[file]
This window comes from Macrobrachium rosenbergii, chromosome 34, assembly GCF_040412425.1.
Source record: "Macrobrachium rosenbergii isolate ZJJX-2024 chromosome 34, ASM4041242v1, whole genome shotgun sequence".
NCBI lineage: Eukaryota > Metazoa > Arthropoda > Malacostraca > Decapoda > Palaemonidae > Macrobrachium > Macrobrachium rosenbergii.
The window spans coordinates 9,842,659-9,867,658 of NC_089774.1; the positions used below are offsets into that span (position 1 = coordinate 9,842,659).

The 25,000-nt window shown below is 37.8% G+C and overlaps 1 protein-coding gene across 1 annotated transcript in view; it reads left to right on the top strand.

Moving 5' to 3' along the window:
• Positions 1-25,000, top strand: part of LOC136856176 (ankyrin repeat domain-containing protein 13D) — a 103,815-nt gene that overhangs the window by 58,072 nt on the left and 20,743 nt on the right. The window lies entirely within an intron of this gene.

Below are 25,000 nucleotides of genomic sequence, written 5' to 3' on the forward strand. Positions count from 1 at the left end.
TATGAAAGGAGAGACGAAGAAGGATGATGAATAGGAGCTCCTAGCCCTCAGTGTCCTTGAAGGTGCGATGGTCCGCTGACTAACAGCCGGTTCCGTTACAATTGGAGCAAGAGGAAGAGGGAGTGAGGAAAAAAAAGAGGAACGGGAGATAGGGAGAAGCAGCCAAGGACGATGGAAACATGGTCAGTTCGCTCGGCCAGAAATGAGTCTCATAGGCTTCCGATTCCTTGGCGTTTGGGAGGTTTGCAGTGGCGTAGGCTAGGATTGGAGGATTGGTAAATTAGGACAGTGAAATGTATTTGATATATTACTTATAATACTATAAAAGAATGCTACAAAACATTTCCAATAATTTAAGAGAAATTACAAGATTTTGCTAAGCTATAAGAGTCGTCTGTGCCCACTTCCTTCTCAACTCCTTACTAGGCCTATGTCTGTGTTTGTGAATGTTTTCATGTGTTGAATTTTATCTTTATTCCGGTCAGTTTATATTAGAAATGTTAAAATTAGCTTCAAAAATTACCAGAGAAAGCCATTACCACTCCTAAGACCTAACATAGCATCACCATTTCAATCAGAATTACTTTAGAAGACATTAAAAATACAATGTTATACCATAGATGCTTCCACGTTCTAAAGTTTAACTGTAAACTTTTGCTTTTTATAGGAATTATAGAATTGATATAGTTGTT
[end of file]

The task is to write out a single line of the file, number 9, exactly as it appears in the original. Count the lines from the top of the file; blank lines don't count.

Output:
TATGAAAGGAGAGACGAAGAAGGATGATGAATAGGAGCTCCTAGCCCTCAGTGTCCTTGAAGGTGCGATGGTCCGCTGACTAACAGCCGGTTCCGTTACAATTGGAGCAAGAGGAAGAGGGAGTGAGGAAAAAAAAGAGGAACGGGAGATAGGGAGAAGCAGCCAAGGACGATGGAAACATGGTCAGTTCGCTCGGCCAGAAATGAGTCTCATAGGCTTCCGATTCCTTGGCGTTTGGGAGGTTTGCAGTGGCGTAGGCTAGGATTGGAGGATTGGTAAATTAGGACAGTGAAATGTATTTGATATATTACTTATAATACTATAAAAGAATGCTACAAAACATTTCCAATAATTTAAGAGAAATTACAAGATTTTGCTAAGCTATAAGAGTCGTCTGTGCCCACTTCCTTCTCAACTCCTTACTAGGCCTATGTCTGTGTTTGTGAATGTTTTCATGTGTTGAATTTTATCTTTATTCCGGTCAGTTTATATTAGAAATGTTAAAATTAGCTTCAAAAATTACCAGAGAAAGCCATTACCACTCCTAAGACCTAACATAGCATCACCATTTCAATCAGAATTACTTTAGAAGACATTAAAAATACAATGTTATACCATAGATGCTTCCACGTTCTAAAGTTTAACTGTAAACTTTTGCTTTTTATAGGAATTATAGAATTGATATAGTTGTT